Just feeling a little drained - this week also happens to be the week I'm taking my wedding photos, and I've specifically arranged for this week to be restful.

Best laid plans....

Monday, March 23, 2009


I just spent the last weekend in Muar, supposedly for a restful weeked. I ended up going there and rushing out some legal paperwork for my company. It wasn't pleasant to say the least. Apart from all the logistics issues that comes about when you go to a relatively less developed part of Malaysia,

The most traumatic part for me, though, was the use of a part of my brain that I try very hard not to use - the overclocked processor.

When I was still in legal practice, I was essentially thrown off the deep end and had to learn many complicated things by myself. To survive, I developed (or perhaps always had) the ability to accelerate my thought processes to a point where I can keep up with the deluge of information. Think of it as an adrenal stress "fight or flight" reaction, except it is completely focused on synthesizing and processing information (including, I might add, negotiation tactics).

The cost of this is that I literally shut down all other available functions. I don't eat, hardly sleep, pace around like a madman and do away with most social niceties like grooming and speaking like a human being. I also apparently give of this "fuck with me and you will die" aura.

The price of overclocking my processor this way is that it takes it toll on me. Physically, I end up in the state of physical exhaustion and starvation when it ends and I usually need a few days quiet rest after to get back to 100% again. Socially, it takes a while to repair the relationships damaged through my lack of social niceties.

The worst toll on me, though, is this spiritual chill I feel at the end of overclocking. It's not physical in any way. I just perceive the world as a cold and hostile place, like I'm suddenly and completely disconnected from everything. Nothing I eat tastes good. No gesture of kindness has an impact on me. Nothing.

I believe greatly in positive acts and positive karma. The problem with using this part of me is that it is fueled with anger, hate, and desperation of being caught in an untenable lonely situation. It infects my worldview and makes everything bleaker. Enough of this, and I revert back to negativity - something which I don't ever want to go back to.

And I have just taken another step back to it.

Tuesday, March 10, 2009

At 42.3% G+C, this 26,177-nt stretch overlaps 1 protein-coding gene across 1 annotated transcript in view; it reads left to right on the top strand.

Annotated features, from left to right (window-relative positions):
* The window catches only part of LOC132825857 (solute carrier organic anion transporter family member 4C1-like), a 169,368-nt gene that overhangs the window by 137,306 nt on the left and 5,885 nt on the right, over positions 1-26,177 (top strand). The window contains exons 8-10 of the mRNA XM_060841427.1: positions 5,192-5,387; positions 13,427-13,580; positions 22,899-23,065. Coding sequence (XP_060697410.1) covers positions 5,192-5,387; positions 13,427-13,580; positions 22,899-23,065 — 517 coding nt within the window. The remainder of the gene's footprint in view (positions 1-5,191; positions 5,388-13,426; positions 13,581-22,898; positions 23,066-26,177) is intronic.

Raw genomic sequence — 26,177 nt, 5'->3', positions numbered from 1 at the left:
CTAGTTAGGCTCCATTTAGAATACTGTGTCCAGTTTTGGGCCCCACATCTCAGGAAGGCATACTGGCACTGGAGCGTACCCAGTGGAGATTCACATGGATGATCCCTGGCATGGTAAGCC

Rabbit Punch

Thought I'd get round to explaining my Plurk.

A rabbit punch is a blow delivered to the base of the skull or neck, so named because that's how you kill a rabbit barehanded. It's considered an illegal move in boxing because it can cause death.

I did not get rabbit punched - the placement was about 6 inches off, because the blow landed on the base of my skull. It was a clean shot - which makes me feel somewhat better about it.

The reason I received many shots to the skull (3 in all) was because of a particularly intense bout of dagger drills. I've written a lot about fighting with a dagger, and I won't repeat it.

Something that I spotted in the article I've linked that I didn't pay attention to when I went into the dagger bout that Ilkka brought up - at dagger range, everything comes into play. Arms, hands, knees, feet. Getting the quick strike isn't everything, as I've learnt.

How it happened was when I launched a quick strike into my partner, and felt contact. I distinctly saw my blade sink into his collarbone and I though - okay that was it. Unfortunately, the bout continued, and my opponent launched a series of punches to my face. Two landed on my mask, one looped around and got me in the head.


Ultimately, the art is about the control of structure. An attack with a dagger is another means of doing the same thing - distrupting the structure of someone by planting steel into his internal organs. There are other ways of doing the same. Repeated blows to the head, for example.

I think I have the issue down, and it's the same issue I've been having all this while - I've been practising the material so long that I'm starting to take it for granted, and errors are creeping in. Sure, my initial responses are good, but after about 2 seconds I usually end up flailing around like a headless chicken.